Nothing could be more different today, especially in light of the latest results. HP's Enterprise, Storage and Servers grew its revenue 8 percent over last year 's Q2, to $4.6 billion. Profits rose by more than 7 percent. But listen to HP explain the ESS sales growth. "We had a strong quarter in industry-standard servers, with revenues up 17 percent year over year, and share gains in every region," said CEO Mark Hurd.
Make no mistake: HP's success in selling Windows-based servers,especially blades, should be applauded. But with Windows as the leading enterprise sale at HP, the company delivers its 3000 customers into waters where the choice of vendor is a minor consideration. Windows is HP's enterprise industry standard, not the operating environment of HP-UX, one that more closely matches the MPE/iX advantages.
Plainly put, HP's Business Critical Systems offerings are losing market share, outshone by the company's success in Windows solutions. Selling an Integrity server is harder this year than last, even though HP now drives more BCS sales than ever into the Intel-based Integrity servers. The company has finally reached its goal of selling more Integrity than PA-RISC or Alpha systems.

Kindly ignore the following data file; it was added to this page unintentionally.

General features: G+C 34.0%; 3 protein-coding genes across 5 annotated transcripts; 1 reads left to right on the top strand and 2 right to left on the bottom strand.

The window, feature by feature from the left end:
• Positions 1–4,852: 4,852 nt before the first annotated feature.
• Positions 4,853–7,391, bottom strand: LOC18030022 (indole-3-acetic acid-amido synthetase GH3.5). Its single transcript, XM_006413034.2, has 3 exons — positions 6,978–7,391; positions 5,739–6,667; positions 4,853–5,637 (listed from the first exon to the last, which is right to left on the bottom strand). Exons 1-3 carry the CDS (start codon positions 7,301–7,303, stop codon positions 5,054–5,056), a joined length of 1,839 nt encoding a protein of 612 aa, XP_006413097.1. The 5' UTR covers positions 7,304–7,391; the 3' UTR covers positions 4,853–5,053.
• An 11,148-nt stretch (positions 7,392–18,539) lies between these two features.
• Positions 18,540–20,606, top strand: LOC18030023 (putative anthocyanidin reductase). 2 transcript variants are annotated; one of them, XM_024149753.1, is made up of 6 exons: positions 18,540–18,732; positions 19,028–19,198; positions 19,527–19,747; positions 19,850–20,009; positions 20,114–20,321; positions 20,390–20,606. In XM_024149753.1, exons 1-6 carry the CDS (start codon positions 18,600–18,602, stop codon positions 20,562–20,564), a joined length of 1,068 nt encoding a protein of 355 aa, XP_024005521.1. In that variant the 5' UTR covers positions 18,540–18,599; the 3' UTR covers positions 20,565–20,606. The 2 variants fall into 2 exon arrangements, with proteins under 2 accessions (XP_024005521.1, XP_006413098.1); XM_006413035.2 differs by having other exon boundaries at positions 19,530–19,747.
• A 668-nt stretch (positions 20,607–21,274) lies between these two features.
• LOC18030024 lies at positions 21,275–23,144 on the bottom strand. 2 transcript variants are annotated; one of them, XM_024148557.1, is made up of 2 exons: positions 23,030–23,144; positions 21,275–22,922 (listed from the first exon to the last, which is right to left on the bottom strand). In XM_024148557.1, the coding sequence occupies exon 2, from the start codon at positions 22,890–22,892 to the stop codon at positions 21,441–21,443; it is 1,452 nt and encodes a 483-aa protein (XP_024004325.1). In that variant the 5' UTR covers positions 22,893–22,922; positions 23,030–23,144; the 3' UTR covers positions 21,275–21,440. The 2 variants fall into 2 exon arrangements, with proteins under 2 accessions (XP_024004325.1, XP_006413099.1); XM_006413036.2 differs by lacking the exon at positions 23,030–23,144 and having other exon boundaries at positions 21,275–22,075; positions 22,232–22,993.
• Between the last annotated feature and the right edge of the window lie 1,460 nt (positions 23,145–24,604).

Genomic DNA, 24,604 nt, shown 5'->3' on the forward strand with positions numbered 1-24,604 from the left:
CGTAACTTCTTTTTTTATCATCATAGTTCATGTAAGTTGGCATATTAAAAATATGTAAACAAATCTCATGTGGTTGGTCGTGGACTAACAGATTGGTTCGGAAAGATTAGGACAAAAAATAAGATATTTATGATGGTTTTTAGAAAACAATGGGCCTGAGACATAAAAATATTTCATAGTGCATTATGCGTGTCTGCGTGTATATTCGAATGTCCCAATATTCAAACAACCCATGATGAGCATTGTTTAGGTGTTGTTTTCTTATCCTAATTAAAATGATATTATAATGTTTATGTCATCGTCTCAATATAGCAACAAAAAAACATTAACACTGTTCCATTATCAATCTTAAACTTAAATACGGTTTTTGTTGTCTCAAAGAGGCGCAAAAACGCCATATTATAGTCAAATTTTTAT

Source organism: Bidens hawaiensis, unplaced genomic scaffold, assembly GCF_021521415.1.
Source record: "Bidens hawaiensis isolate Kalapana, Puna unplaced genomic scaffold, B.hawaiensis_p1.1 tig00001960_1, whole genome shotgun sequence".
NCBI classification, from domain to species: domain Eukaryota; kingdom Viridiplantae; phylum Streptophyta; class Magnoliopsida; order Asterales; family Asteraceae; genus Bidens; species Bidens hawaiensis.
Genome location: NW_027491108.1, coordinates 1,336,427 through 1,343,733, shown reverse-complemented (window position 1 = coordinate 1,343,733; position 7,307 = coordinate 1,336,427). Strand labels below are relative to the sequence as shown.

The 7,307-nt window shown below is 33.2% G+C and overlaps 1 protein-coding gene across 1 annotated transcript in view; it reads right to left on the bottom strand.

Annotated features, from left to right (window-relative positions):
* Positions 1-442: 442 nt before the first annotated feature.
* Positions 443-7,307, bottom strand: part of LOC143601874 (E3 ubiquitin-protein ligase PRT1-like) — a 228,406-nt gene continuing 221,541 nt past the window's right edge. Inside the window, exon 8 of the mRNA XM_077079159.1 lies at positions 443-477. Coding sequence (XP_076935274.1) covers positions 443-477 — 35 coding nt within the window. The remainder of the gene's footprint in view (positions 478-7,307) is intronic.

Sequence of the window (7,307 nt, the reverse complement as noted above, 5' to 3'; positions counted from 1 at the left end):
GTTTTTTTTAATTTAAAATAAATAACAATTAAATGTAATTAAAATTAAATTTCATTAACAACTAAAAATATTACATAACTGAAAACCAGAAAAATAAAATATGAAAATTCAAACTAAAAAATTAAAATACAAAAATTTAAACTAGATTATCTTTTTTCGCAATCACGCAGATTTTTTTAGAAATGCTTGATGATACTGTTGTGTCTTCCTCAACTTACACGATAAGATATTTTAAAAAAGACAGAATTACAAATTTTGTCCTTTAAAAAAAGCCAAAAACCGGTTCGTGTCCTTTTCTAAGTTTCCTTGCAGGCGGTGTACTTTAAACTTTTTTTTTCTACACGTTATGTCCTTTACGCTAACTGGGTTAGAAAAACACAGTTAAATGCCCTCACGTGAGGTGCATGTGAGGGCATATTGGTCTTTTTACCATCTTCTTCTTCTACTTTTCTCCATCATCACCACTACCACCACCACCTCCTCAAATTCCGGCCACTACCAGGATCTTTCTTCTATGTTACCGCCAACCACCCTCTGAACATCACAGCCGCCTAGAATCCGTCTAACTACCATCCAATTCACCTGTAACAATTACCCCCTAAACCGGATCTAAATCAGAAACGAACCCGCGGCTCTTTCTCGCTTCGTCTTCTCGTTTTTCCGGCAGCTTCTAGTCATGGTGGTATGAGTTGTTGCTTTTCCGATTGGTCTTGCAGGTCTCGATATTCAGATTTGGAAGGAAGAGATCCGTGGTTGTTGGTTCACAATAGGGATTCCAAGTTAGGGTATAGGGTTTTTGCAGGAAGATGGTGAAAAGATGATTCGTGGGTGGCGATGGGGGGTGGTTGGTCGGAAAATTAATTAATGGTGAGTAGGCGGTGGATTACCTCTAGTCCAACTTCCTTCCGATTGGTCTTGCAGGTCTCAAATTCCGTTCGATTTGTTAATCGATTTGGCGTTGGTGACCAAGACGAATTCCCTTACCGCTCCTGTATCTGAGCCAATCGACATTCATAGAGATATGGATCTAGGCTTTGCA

BCS revenue decreased 6 percent year over year, but HP waved a flag of confidence. "We continue to see strong Integrity momentum, with revenue growth of 60 percent over the prior-year period," said CEO Mark Hurd. "In the second quarter, Integrity represented 61 percent of business-critical systems revenue, and that is up from 36 percent in the prior-year period. Integrity momentum was offset by ongoing declines in PA-RISC and in Alpha."
One way to interpret those numbers: When a customer cashes in a PA-RISC system, many times the replacement is not HP's Unix server, but a Windows system. When a vendor fails to keep its enterprise customers in the vendor-specific fold, it offers competitors and open source options a way to wrest business out of the HP nest.
HP 3000 customers are choosing Windows to replace their servers when they leave the 3000 platform. Even though these customers are a tiny percentage of HP's overall business, they mirror the problem HP hasn't solved: not enough of its own customer base, those most likely to stay with HP, are choosing an HP-centric solution like HP-UX.
May 15, 2007